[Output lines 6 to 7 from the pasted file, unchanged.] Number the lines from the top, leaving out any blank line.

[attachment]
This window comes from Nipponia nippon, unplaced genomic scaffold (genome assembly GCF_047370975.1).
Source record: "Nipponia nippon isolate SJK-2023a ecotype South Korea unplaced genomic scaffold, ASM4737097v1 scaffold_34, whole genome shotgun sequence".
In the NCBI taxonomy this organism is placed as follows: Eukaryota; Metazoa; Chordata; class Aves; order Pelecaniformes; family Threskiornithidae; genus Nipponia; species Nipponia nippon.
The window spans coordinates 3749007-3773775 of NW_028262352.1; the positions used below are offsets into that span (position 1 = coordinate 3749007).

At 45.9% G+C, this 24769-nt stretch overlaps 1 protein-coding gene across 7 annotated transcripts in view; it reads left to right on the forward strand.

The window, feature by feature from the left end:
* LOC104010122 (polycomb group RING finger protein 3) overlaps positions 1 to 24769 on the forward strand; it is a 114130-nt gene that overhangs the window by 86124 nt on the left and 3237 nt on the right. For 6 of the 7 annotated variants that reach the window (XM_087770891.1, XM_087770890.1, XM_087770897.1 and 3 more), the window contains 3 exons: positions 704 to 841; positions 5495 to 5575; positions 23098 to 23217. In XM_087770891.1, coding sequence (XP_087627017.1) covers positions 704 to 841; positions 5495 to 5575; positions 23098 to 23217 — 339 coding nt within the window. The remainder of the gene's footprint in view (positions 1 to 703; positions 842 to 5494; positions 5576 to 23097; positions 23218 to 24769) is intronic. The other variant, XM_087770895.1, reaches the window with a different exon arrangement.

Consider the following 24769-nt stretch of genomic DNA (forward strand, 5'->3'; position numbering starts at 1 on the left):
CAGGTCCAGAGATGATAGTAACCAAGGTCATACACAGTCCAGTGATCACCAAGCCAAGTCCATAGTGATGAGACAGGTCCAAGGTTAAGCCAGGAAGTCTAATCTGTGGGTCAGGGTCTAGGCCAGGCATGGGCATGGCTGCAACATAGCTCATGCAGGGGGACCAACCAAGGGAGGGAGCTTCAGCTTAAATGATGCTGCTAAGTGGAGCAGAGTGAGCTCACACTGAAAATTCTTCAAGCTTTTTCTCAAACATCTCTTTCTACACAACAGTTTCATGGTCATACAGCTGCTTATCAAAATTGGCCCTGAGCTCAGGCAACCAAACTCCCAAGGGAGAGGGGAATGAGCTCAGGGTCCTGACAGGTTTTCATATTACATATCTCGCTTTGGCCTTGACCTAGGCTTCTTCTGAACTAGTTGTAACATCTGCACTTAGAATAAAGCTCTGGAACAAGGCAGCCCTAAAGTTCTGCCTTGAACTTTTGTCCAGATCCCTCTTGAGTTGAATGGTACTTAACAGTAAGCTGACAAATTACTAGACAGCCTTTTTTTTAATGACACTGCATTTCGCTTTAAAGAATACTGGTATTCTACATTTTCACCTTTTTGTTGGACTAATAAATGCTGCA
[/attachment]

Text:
The window, feature by feature from the left end:
* LOC104010122 (polycomb group RING finger protein 3) overlaps positions 1 to 24769 on the forward strand; it is a 114130-nt gene that overhangs the window by 86124 nt on the left and 3237 nt on the right. For 6 of the 7 annotated variants that reach the window (XM_087770891.1, XM_087770890.1, XM_087770897.1 and 3 more), the window contains 3 exons: positions 704 to 841; positions 5495 to 5575; positions 23098 to 23217. In XM_087770891.1, coding sequence (XP_087627017.1) covers positions 704 to 841; positions 5495 to 5575; positions 23098 to 23217 — 339 coding nt within the window. The remainder of the gene's footprint in view (positions 1 to 703; positions 842 to 5494; positions 5576 to 23097; positions 23218 to 24769) is intronic. The other variant, XM_087770895.1, reaches the window with a different exon arrangement.